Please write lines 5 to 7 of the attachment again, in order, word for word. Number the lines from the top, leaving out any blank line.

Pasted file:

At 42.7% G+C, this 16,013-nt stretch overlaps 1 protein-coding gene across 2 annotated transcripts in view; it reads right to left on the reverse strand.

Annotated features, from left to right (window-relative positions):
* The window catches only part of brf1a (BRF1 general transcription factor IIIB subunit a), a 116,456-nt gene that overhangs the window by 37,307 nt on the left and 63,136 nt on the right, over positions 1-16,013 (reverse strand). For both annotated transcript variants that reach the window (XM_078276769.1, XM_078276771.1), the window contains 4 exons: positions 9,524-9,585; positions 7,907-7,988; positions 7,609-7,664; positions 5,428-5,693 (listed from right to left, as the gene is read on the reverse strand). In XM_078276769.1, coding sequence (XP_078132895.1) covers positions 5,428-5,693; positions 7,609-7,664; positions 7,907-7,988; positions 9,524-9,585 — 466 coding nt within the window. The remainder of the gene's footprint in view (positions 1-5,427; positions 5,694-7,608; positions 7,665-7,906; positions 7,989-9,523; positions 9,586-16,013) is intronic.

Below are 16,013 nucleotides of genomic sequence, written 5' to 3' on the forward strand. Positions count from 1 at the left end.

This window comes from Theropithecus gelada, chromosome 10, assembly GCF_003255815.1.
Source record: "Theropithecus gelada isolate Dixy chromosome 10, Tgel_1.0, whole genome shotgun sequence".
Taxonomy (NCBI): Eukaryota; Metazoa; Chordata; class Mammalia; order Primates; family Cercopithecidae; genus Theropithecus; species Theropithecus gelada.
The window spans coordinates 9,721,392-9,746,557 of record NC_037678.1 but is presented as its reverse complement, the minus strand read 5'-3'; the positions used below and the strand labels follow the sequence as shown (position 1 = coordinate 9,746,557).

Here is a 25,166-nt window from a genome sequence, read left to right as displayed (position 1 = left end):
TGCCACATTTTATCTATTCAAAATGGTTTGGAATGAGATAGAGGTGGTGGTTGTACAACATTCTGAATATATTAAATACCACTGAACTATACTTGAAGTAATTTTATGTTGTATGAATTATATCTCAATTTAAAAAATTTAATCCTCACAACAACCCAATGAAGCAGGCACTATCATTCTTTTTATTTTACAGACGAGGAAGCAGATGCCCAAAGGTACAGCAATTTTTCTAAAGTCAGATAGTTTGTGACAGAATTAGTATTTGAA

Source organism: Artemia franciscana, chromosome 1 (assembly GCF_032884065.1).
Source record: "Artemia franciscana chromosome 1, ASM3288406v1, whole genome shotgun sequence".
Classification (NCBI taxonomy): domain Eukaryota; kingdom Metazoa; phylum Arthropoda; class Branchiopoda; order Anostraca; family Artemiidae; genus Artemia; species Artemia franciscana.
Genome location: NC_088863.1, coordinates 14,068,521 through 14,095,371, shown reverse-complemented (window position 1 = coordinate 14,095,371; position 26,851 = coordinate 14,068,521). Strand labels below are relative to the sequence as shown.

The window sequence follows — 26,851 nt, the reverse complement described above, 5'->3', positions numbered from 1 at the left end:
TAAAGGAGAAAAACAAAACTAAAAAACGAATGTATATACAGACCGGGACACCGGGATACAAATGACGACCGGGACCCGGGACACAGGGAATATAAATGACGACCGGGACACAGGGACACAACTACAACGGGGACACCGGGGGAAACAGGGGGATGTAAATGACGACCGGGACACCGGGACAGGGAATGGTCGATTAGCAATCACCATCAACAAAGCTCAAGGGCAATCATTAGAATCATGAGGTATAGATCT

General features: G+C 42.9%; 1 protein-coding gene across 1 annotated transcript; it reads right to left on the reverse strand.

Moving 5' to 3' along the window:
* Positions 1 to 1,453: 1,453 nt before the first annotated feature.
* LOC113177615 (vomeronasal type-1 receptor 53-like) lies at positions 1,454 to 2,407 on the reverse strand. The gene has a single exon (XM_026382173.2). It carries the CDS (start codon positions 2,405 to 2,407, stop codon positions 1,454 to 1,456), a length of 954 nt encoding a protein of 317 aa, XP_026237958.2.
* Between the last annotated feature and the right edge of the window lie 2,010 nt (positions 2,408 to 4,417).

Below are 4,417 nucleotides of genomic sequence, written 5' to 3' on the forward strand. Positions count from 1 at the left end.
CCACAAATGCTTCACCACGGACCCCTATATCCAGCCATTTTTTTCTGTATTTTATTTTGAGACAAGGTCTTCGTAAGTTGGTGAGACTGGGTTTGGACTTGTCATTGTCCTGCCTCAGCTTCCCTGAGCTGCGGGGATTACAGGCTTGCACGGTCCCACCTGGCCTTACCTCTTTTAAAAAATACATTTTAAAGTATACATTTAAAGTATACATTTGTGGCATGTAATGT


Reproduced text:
This window comes from Theropithecus gelada, chromosome 10, assembly GCF_003255815.1.
Source record: "Theropithecus gelada isolate Dixy chromosome 10, Tgel_1.0, whole genome shotgun sequence".
Taxonomy (NCBI): Eukaryota; Metazoa; Chordata; class Mammalia; order Primates; family Cercopithecidae; genus Theropithecus; species Theropithecus gelada.